This past spring semester, when all classes went online during the Coronavirus pandemic, I was suddenly in need of a way to keep my students connected and able to work together. I needed something that ideally would work for my discussion-heavy senior seminar that was working through some tough texts, and also be useful for intense group video documentary work being done in a visual anthropology class. Everyone was under a lot of stress so I wanted something to which everyone could quickly and easily adapt and that would allow for easy online collaboration in real-time. I wanted a virtual workspace where students in my class could work in groups to sketch things out, create task lists, and share work.
Students access the Internet in a variety of ways and may have uneven access to the highest speeds of connectivity, so it was also very important to have something that would load quickly and work on phones and Macs, PCs and even Chromebooks. Ideally, it would also allow me to observe students working, that would notify me when they made changes, and allow me to make comments directly on what they were doing. I wanted something intuitive, easy to use, robust, and polished.
The moment I tried Milanote I knew it was what I needed to make online teaching work. When the pandemic hit and everything got complicated and uncertain, my discovery of Milanote was a relief. Its no-nonsense interface, intuitive navigation, colorful icons and straightforward sharing tools were inviting during an otherwise stressful time. After only a few minutes of playing around with it, I was up and running with their free version and had decided to try it out in my next class.
Using video conferencing software like Zoom alongside Milanote made for a powerful combination that connected my class in a common structured and collaborative workspace and worked better than I could have imagined. It proved to be such a great tool that I got a subscription a few days later and ended up using it to structure mini lectures, notate guided conversations of texts, and take general notes on class discussions.
Of course, Milanote+Zoom wasn’t like being together face-to-face in the classroom. It worked very well, however, and if I’m being honest, for group work it actually offers some advantages over working together in face-to-face in a classroom. Students could access Milanote in multiple ways, make additions and changes on-the-fly and post relevant texts, images or videos. The workspace also made it possible for them to leave me questions or ask for feedback that I could then add at my convenience. I especially like the way it shares links and makes sharing and printing effortless.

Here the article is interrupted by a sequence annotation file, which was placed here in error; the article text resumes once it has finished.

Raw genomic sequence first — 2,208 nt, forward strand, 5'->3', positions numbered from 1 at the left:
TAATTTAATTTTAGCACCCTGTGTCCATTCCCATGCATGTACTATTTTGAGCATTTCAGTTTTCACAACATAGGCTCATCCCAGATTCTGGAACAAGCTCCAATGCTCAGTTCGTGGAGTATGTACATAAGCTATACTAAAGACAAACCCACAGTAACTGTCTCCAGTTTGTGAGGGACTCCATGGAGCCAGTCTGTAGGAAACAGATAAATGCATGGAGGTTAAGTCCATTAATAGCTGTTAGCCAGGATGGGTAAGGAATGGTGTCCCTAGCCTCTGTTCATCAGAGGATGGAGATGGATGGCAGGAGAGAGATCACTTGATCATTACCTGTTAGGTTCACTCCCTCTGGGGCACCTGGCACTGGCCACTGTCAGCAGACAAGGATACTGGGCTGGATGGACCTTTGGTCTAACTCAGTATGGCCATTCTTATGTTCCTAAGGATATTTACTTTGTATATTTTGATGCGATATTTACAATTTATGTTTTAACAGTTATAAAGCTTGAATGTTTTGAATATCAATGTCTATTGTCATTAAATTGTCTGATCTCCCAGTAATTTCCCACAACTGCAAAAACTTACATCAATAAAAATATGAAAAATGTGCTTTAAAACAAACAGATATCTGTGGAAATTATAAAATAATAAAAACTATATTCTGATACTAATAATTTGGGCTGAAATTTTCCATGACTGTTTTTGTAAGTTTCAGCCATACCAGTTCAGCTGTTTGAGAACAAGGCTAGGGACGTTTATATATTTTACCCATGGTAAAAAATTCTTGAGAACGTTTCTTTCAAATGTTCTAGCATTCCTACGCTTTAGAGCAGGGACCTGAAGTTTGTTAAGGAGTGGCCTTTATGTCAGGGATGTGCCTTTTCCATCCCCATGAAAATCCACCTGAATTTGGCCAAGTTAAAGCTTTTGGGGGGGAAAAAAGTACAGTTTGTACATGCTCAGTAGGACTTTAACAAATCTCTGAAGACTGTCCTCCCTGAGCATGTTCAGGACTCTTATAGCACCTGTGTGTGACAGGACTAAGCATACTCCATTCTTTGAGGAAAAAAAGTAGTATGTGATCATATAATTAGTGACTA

While we don’t yet know what the pandemic fall semester will bring, one thing is certain—instructors will need to be flexible and adaptable. I’m already planning to use Milanote to structure lectures and other work for all of my classes as it offers an ideal way to connect things across any of the various ways we may experience teaching this fall.
I don’t even remember how I found Milanote, but I sure am happy I did. This past semester I created a very simple and effective workflow for teaching that I want to take a moment to share. I also have some solid ideas for how I may use it this fall. So, what is Milanote and how does it work? How did I find it useful during the suddenly-remote spring semester of 2020 and how do I imagine using it this fall?
What is Milanote?
Milanote is a shared online workspace structured on the idea of nested boards. The application’s workspace has a menu of basic drag-and-drop object types along the left side and some simple sharing tools in the upper right corner. The nested menu structure can be easily navigated from the upper left-hand corner. The interface is stripped-down, no-nonsense, and intuitive. Its instantly accessible and easy-to-use. This is a bonus for faculty that might not be familiar with technology.
The workspace object menu allows for the insertion of text blocks, arrows, images (with captions), video clips and links to web content. It thoughtfully allows for the modification of icons and colors so that workspaces can be visually distinguished. To get folks started, Milanote also comes with some predefined project templates for a wide range of tasks.
The contents of the workspace boards can be shared in a variety of ways: through a secret browser link; by adding individual accounts by email and assigning different editing privileges in various roles; or by exporting board content as laid out or in a linear document—PDF, DOC or TXT. This was great for times I used Milanote to structure online discussions, because after class I could easily share the boards with students. Students could also use boards to structure collaborative work in real time, and I could leave boards up or export and share them as necessary. While I initially wanted Milanote for online collaborative group work, I quickly settled on it to structure class discussions as a kind of dynamic and interactive white board—much more interactive than a simple online slideshow or video lecture.
Milanote has a phone app that allows for limited viewing of the boards in a linear format and has a “quick notes” feature that allows for clipping images or articles or videos from a variety of sources that can then be easily transferred to the computer-based application.
Milanote is so easy to use that I don’t really need to write much more of an introduction here. I encourage folks who are interested to give it a try for themselves.
How Did I Use Milanote In Spring Semester 2020?